Actually, I hope and pray that imperious red + gray combover will carry the Republican nomination and lose woefully, much later, and then a lady will finally inherit the White House — one who is more wisely oriented towards negotiation, not fevered prejudice, saber rattling or war. A loose, inhumane cannon. Condemn the Donald and do not elect him unless you crave for the world to implode. You know precisely who he is…

Perhaps, The Donald’s fear or scorn of African Americans, Mexicans, Latinos, women, the disabled soldiers’ parents, Vietnam vets, sexual harassment victims and Muslims is based upon his silly dismay or confusion or fond reminiscence of his own German (or is it Swedish now?) immigrant heritage. Maybe, it is simply their skin, sex and hair color which differs vastly from The Donald’s.  Who knows what goes on under that desperate reddish-orangish rag and clown fish mouth that spews hatred, countenances violence, spreads petulance and irascibility?

Now, some fellow Republicans have finally noted his small hands (he does appear to have openly splayed smaller digits) which often leads to a minute member regardless of how far he can purportedly drive a golf ball, but he never said he could catch and shoot…but, it all seems far from bizarre where has this has all gone, or perhaps others who support him have the same afflictions?  Sorry for you.  As baffling as this lurid “locker room talk” seems, we should be seriously debating presidential policies.  Then again, perhaps the Donald wants to unravel the GOP.

Of course, he has very few, if any, stated political agendas.  Now, he has demonstrated a thirst and penchant for violence against others, including his opponent and any protesters and has spoken definitely on air about his lewdness, immorality, crudeness and indecency. It is time to awaken, folks. “Mark my words, believe me.”

As Seneca the Younger once remarked, “people take pleasure in giving power to the indecent,” some two millenia before John Steinbeck or even Uncle Joe Stalin, P.T. Barnum, Il Duce, Robert Mugabe, or other authoritarian regimes, and certainly the Donald.

It was not just words, Donald — and I hope everyone knows that.

Now, onto something much more soothing.


Pig ears, a few (local and high quality)

Sea salt and freshly ground black pepper
4 or 5 plump, fresh garlic cloves, minced
1 T dried thyme
2-3 thyme sprigs
1 T coriander seeds
Grating of nutmeg

2-3 C chicken stock and cold water
2 carrots, peeled and sliced
1 yellow onion, peeled and sliced thinly
2 bay leaves
Sea salt and freshly ground black pepper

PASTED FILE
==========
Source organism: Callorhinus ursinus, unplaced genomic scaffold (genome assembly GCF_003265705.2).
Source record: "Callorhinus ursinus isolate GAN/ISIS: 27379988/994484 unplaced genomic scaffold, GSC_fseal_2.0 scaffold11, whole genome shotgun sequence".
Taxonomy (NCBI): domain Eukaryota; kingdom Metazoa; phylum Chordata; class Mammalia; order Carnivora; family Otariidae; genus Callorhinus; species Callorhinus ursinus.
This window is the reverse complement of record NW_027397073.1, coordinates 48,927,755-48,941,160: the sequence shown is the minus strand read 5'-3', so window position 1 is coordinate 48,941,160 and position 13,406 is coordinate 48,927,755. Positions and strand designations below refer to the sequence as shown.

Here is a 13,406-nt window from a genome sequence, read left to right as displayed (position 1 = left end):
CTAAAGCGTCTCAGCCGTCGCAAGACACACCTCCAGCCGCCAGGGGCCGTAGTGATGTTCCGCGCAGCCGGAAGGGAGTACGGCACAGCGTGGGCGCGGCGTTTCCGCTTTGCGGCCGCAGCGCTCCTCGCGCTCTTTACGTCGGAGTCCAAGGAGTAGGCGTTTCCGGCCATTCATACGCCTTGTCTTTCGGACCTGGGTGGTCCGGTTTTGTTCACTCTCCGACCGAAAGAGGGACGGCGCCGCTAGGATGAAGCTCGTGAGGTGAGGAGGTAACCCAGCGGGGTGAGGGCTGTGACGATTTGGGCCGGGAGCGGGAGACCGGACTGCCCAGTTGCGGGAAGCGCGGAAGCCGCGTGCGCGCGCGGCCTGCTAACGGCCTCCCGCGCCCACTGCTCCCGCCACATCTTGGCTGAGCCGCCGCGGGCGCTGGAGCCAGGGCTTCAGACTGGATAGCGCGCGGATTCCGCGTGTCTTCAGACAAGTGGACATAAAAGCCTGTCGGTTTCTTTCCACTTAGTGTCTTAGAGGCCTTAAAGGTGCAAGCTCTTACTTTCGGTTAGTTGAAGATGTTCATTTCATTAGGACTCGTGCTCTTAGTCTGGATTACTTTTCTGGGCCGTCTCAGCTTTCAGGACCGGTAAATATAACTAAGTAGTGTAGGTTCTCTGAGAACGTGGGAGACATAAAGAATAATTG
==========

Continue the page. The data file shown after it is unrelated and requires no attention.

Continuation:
Mixed greens + vinaigrette or artisanal noodles with a tab of butter

Pig ears should be procured from a local farmer. Look for fresh clean smooth ears without marring or stains, and if bristles still exist, singe or shave them.

Marinate them an evening ahead. A healthy dose of sea salt and freshly ground black pepper, minced garlic cloves, dried thyme and a sprig or two of thyme leaves, coriander seeds, and a dash of nutmeg.

Cook them in stock, rinse, and then cover with stock and water. Add sliced carrots, sliced and peeled onions, bay leaves and sea salt with black pepper. Bring to a simmer, then put the heavy pot in a low oven, below 200 F for some 10 hours, or until you can easily pinch thumb and finger through them and feel little resistance. Allow the ears to cool completely.

Now, the finish which should be crispy.

In a 450 F oven, roast the pig ears, so as to avoid the spatter of frying them. Put them between pieces of parchment or waxed paper, and weigh them down with another sheet pan, and cook until just slightly brittle, about 15 minutes and slice.

Then, serve them over mixed greens + vinaigrette or artisan noodles with a tab of butter and freshly ground black pepper.

The only difference between (people) all the world over is one of degree, and not of kind, even as there is between trees of the same species. Wherein is the cause for anger, envy or discrimination?
~Mahatma Gandhi

Pot-au-feu translates as “pot on the fire,” which is hearty French peasant fare. Granted, there is no raw beef, ginger, cardomom, cinnamon, mint, Thai chilies, basil, fish sauce, noodles (banh pho) or differing condiments and sauces as are found in phở (See February 3, 2009). Also, those seductive noodle sucking sounds are sadly lacking in pot-au-feu. But, given their culinary roots, cultural links, and France’s occupancy, colonization and even decimation of the Vietnamese peoples (preceded by China, followed by Japan and then the US) — it would not be surprising if feu slowly morphed into phở. Both words seem suspiciously harmonious to the ear. However, some etymologists dipute this assertion, especially given the stark culinary dissimilarities between the two dishes and due to some vague historical references.


1 lb beef shoulder or brisket
6 pieces of oxtail, cut 1 1/2″ thick
6 beef short ribs
1 veal shank, bone-in

6 whole cloves
2 onions, cut in halves
6 leeks, white part only
2 small celery roots, cut into quarters
2 medium turnips, cut into quarters
1 head garlic, cut transversely
4 medium carrots, cut into 4″ lengths
1 bouquet garni (2 sprig of flat parsley, 2 sprigs of fresh thyme, and 2 bay leaves, stringed together)
Sea salt and freshly ground pepper

4 new red and white potatoes, peeled and cut in half
1 cabbage head, cored and cut into 7 wedges

1 baguette, sliced
Parmigiano-reggiano, grated

1/2 lb cornichons
1 C coarse sea salt
1 C hot Dijon mustard

In a large pot, combine the beef, oxtail, short ribs, and veal shank, and cover with cold water. Bring to a boil over high heat, and as soon as the water comes to a boil, remove from the heat. Set the meat aside and throw out the water. Clean the pot and then put the meat right back into the pot.